President Taft also chafed at the intense protection afforded him. Once, when agents remonstrated with him about how he had exposed himself to assassination the corpulent Taft replied, “What difference does it make? If someone should decide to take a shot at me how could he miss?” When he went horseback riding or strolling around Washington he would frequently attempt to evade his agents. On one occasion he escaped from the White House by climbing out a back window of his office.

Like presidents before him Woodrow Wilson wanted refuge from his bodyguards and on more than one occasion left their protection to wander off on his own. On one occasion he left the White House on his way to the bank frantically pursued by two agents. Wilson tried to lose them off by mingling with the crowds outside the executive mansion but they soon found him. Wilson later said, “I came very near to getting away that time.”

President Harding did not like being guarded and felt like a prisoner. He would also sneak away to take a walk or visit with friends. His agents always found him. His successor, President Calvin Coolidge, sometimes walked the streets of Washington accompanied by only a single agent and for much of the time he walked unrecognized. Occasionally, Coolidge would elude his agents by fooling them into believing he was sitting in his office when he was actually strolling out West Executive Avenue.

FDR bristled at the protection afforded him and frequently evaded his Secret Service agents. His protective detail was often the target of his penchant for practical jokes. President Roosevelt would drive his own car, a Ford Phaeton that had been fitted with hand controls because of his disability. During these trips he would frequently play pranks on his agents and would try to lose them on his drives around the countryside.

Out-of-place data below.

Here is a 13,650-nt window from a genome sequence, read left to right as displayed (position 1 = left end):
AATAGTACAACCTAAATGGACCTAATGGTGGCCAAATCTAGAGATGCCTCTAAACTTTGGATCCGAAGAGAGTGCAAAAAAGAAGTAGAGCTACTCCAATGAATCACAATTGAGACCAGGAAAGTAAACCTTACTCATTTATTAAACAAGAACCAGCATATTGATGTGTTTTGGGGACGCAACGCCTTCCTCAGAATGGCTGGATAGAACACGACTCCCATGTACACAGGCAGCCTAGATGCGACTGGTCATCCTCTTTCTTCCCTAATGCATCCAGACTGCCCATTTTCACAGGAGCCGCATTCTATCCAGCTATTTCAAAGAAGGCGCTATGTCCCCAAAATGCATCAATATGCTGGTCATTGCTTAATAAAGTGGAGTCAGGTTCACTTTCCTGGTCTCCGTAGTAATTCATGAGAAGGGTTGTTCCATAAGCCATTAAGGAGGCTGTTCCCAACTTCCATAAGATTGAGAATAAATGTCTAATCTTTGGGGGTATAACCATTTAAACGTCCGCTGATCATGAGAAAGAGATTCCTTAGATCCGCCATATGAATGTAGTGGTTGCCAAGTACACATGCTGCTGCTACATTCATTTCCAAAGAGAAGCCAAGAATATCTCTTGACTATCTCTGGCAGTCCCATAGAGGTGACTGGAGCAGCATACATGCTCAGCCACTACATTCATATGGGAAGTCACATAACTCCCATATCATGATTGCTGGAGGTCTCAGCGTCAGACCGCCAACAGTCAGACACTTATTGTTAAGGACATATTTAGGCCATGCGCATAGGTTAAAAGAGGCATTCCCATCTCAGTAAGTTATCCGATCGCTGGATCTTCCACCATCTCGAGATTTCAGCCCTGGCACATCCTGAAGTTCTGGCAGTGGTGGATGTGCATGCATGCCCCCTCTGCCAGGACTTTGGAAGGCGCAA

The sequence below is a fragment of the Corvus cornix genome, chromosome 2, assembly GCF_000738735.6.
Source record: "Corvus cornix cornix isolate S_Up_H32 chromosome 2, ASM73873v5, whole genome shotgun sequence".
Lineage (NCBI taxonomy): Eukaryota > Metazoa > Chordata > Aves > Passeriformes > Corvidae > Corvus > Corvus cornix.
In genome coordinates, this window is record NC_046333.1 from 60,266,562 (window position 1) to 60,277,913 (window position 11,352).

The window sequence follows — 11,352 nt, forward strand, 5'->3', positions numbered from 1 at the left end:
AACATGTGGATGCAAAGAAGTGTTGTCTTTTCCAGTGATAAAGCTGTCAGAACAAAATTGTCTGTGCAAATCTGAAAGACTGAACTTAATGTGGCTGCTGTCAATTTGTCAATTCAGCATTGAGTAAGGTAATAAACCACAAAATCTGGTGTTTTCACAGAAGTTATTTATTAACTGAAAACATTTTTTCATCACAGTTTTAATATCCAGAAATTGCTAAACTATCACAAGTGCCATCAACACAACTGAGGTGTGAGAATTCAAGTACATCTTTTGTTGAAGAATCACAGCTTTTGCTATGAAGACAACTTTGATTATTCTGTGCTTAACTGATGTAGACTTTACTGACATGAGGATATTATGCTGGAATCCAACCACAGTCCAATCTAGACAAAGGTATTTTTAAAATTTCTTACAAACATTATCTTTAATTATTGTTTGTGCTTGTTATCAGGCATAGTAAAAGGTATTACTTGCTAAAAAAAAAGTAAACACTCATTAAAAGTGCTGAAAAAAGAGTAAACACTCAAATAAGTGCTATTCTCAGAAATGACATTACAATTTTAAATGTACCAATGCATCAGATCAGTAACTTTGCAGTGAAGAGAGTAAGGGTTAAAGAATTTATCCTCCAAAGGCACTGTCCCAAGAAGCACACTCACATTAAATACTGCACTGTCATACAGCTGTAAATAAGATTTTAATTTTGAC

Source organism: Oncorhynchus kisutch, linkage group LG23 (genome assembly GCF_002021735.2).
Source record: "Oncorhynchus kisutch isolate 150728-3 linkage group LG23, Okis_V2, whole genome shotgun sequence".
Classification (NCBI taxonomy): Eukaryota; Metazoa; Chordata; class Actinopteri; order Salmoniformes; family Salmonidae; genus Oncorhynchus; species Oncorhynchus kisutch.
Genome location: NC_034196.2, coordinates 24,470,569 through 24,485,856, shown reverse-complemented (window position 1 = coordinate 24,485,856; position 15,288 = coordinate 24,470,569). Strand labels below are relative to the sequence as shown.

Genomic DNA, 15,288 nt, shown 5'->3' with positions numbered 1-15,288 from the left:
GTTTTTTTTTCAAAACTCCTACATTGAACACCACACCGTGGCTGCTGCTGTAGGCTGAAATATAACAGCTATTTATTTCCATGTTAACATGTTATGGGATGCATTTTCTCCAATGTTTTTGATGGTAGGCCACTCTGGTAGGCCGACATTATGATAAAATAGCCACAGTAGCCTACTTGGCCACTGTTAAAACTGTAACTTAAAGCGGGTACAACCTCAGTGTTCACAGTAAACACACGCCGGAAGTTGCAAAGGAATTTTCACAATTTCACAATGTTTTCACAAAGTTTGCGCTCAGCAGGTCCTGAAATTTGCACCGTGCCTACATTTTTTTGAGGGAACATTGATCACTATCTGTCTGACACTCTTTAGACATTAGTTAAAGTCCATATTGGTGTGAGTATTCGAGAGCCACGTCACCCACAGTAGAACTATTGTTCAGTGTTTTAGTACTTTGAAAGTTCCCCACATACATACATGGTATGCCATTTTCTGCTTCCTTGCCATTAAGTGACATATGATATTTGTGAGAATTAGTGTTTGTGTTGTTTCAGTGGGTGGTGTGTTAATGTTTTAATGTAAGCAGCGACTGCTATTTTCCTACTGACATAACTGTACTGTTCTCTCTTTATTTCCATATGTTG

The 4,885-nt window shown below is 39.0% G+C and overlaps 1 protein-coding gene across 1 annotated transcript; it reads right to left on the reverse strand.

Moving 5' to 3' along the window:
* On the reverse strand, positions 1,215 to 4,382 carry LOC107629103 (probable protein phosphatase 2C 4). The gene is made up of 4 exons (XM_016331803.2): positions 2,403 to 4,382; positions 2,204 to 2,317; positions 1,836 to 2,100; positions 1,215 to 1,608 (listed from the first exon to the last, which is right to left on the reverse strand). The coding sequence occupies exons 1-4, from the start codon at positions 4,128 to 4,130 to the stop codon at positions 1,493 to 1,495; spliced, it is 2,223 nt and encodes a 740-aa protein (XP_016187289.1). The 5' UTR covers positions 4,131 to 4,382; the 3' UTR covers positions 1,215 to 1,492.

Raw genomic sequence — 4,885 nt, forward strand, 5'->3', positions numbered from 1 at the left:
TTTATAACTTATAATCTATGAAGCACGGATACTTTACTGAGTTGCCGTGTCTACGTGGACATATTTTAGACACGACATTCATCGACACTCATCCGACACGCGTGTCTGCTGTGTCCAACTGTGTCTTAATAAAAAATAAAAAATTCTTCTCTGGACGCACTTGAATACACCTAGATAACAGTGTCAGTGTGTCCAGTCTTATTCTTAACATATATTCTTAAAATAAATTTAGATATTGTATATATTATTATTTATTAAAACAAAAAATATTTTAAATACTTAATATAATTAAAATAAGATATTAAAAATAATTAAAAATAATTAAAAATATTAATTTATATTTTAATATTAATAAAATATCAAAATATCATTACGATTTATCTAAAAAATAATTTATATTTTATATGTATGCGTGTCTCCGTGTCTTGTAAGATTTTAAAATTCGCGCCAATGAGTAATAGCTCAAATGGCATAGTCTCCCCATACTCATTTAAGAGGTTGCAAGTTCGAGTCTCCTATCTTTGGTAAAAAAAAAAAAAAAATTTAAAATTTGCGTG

During his first morning at the White House Truman caught his detail off guard as he exited his bedroom at 6 am and appeared downstairs in a suit and hat. However, Truman’s sole agent quickly informed the uniformed guard at the south-east gate sentry box to alert the rest of the detail. Truman was already turning down 15th Street with his fast stride when the other agents finally caught up with him well over a half-mile away. It was not until a serious attack on Blair House, the president’s temporary residence, by would-be assassins in November 1950, did the recklessness of his walks hit home.

This reckless attitude to presidential protection continued into the latter half of the 20th century. According to former agent, Gerald Blaine, compared to presidents before him, JFK was a challenge to protect, especially in a motorcade when he often plunged into crowds with little warning.

There was one area of JFK’s life that caused a great deal of worry. Although all the agents in the president’s detail liked JFK many were shocked at the way he put his life in danger during private assignations with women. One of JFK’s agents, Larry Newman, was shocked that the president’s aides brought in high-priced prostitutes to JFK’s hotel suite in Seattle in November 1961.